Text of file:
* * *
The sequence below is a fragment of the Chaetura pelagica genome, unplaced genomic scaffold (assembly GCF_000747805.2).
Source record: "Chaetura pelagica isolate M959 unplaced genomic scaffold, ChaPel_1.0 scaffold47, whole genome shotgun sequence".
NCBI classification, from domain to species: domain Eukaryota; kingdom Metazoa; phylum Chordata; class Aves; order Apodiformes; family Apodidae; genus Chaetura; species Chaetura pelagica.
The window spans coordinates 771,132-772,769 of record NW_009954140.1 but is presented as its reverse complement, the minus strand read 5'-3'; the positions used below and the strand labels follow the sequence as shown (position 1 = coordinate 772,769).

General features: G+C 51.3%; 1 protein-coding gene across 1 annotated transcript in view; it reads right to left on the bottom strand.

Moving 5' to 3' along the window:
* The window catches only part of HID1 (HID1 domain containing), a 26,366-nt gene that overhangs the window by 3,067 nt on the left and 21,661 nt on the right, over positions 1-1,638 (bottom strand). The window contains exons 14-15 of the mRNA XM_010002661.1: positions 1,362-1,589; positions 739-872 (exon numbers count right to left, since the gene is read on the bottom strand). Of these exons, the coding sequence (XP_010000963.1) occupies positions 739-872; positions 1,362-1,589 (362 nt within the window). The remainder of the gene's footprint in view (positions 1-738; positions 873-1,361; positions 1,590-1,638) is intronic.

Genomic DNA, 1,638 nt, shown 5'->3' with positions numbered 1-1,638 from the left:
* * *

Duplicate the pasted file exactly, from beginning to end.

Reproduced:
The sequence below is a fragment of the Chaetura pelagica genome, unplaced genomic scaffold (assembly GCF_000747805.2).
Source record: "Chaetura pelagica isolate M959 unplaced genomic scaffold, ChaPel_1.0 scaffold47, whole genome shotgun sequence".
NCBI classification, from domain to species: domain Eukaryota; kingdom Metazoa; phylum Chordata; class Aves; order Apodiformes; family Apodidae; genus Chaetura; species Chaetura pelagica.
The window spans coordinates 771,132-772,769 of record NW_009954140.1 but is presented as its reverse complement, the minus strand read 5'-3'; the positions used below and the strand labels follow the sequence as shown (position 1 = coordinate 772,769).

General features: G+C 51.3%; 1 protein-coding gene across 1 annotated transcript in view; it reads right to left on the bottom strand.

Moving 5' to 3' along the window:
* The window catches only part of HID1 (HID1 domain containing), a 26,366-nt gene that overhangs the window by 3,067 nt on the left and 21,661 nt on the right, over positions 1-1,638 (bottom strand). The window contains exons 14-15 of the mRNA XM_010002661.1: positions 1,362-1,589; positions 739-872 (exon numbers count right to left, since the gene is read on the bottom strand). Of these exons, the coding sequence (XP_010000963.1) occupies positions 739-872; positions 1,362-1,589 (362 nt within the window). The remainder of the gene's footprint in view (positions 1-738; positions 873-1,361; positions 1,590-1,638) is intronic.

Genomic DNA, 1,638 nt, shown 5'->3' with positions numbered 1-1,638 from the left: